Jackson was supposed to appear with Harrington but didn't. Jackson in the end had a scheduling conflict, according to a source, yet his no-show came simultaneously as news was made public Jackson no longer wanted to play for Golden State. It's possible the two happenings were a complete coincidence or maybe not.
Jackson isn't a stranger to alleged tomfoolery. He's one of the more underrated talents in the NBA but also one of its more confounding. It was Jackson who followed Ron Artest into the stands during the infamous MMA brawl in Detroit.
Jackson was once charged with felony criminal recklessness and misdemeanor counts of battery and disorderly conduct in a fight outside an Indianapolis night club when Jackson was a member of the Indiana Pacers. (Mom always said nothing good happens outside of a strip club after midnight.)
It's Jackson's saucy background that also makes him the perfect (imperfect?) Protégé salesman. He grew up in the rugged town of Port Arthur, Texas, where his older brother was beaten to death when Jackson was 15. Jackson himself was a gang member. That kind of childhood allows Jackson to understand some of Protégé's target clientele better than a suit working for Nike knows theirs.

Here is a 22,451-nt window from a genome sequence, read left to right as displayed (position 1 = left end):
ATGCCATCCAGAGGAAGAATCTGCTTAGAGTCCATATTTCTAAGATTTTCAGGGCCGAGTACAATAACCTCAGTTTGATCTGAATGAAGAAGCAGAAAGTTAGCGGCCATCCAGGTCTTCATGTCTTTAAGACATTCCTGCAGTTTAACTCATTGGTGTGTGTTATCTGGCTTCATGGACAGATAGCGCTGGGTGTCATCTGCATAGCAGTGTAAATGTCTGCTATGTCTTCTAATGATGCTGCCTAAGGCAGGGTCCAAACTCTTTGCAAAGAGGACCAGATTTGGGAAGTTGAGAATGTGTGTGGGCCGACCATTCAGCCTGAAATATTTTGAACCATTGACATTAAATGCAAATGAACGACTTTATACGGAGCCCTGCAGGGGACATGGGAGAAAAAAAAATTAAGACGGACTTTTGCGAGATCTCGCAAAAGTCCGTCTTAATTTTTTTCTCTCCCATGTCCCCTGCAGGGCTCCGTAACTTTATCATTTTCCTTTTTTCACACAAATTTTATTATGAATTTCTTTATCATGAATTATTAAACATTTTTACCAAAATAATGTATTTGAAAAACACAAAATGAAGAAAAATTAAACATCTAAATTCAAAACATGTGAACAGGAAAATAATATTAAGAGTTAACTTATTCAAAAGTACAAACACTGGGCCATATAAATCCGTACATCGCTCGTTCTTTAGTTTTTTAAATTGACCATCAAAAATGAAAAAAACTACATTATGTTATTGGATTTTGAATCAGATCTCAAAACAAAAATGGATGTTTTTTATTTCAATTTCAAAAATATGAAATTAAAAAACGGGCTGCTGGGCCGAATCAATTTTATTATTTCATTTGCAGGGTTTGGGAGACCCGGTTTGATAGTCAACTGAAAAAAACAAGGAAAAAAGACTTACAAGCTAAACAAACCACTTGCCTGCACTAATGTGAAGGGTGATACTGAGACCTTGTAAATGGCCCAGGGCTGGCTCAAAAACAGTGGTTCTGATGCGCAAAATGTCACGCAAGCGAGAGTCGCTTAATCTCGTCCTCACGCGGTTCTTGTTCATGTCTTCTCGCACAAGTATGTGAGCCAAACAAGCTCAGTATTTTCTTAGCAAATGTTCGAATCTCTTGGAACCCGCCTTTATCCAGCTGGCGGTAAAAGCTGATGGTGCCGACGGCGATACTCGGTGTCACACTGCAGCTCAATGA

But here's Jackson, a chance to show off his new line, promote his affordable kicks in front of an eager crowd -- with the NBA's backing, by the way -- and he's a no-show.
That's Jackson. The good, the bad, the ugly, the absent.
Coincidentally, the two men were once traded for another: Harrington was sent to Atlanta from Indiana for Jackson. The two would later play together in Golden State, where their friendship blossomed.
In Belleville, as the rain fell, Harrington put on the kind of sincere and impressive show that should earn him a seat next to Letterman.
After his picture taking and shooting jump shots on the makeshift court with fans, Harrington went inside Kmart to sign autographs for more than an hour.
Will Protégé work? Can Harrington's company (or Marbury's for that matter) tilt a lopsided playing field in favor of the working class for once?
"I'm crossing my fingers," Harrington said.